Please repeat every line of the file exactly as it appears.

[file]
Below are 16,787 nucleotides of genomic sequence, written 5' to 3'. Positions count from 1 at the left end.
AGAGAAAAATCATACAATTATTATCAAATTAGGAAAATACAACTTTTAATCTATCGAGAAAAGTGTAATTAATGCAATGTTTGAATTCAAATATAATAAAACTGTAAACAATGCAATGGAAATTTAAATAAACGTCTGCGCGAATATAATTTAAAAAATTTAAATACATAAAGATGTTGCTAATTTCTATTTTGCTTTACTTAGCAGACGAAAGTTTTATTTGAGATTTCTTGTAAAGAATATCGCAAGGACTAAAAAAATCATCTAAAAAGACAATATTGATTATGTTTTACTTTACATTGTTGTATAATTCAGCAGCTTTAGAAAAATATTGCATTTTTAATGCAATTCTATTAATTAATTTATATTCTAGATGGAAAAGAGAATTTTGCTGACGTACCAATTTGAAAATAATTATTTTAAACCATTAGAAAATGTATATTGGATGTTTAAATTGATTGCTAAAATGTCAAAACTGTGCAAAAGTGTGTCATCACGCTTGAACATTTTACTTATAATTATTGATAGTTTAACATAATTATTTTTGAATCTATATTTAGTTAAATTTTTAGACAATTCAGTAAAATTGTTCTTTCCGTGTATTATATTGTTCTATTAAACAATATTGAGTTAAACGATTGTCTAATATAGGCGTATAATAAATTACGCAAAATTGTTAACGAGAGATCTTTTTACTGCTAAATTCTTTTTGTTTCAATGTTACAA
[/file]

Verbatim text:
Below are 16,787 nucleotides of genomic sequence, written 5' to 3'. Positions count from 1 at the left end.
AGAGAAAAATCATACAATTATTATCAAATTAGGAAAATACAACTTTTAATCTATCGAGAAAAGTGTAATTAATGCAATGTTTGAATTCAAATATAATAAAACTGTAAACAATGCAATGGAAATTTAAATAAACGTCTGCGCGAATATAATTTAAAAAATTTAAATACATAAAGATGTTGCTAATTTCTATTTTGCTTTACTTAGCAGACGAAAGTTTTATTTGAGATTTCTTGTAAAGAATATCGCAAGGACTAAAAAAATCATCTAAAAAGACAATATTGATTATGTTTTACTTTACATTGTTGTATAATTCAGCAGCTTTAGAAAAATATTGCATTTTTAATGCAATTCTATTAATTAATTTATATTCTAGATGGAAAAGAGAATTTTGCTGACGTACCAATTTGAAAATAATTATTTTAAACCATTAGAAAATGTATATTGGATGTTTAAATTGATTGCTAAAATGTCAAAACTGTGCAAAAGTGTGTCATCACGCTTGAACATTTTACTTATAATTATTGATAGTTTAACATAATTATTTTTGAATCTATATTTAGTTAAATTTTTAGACAATTCAGTAAAATTGTTCTTTCCGTGTATTATATTGTTCTATTAAACAATATTGAGTTAAACGATTGTCTAATATAGGCGTATAATAAATTACGCAAAATTGTTAACGAGAGATCTTTTTACTGCTAAATTCTTTTTGTTTCAATGTTACAA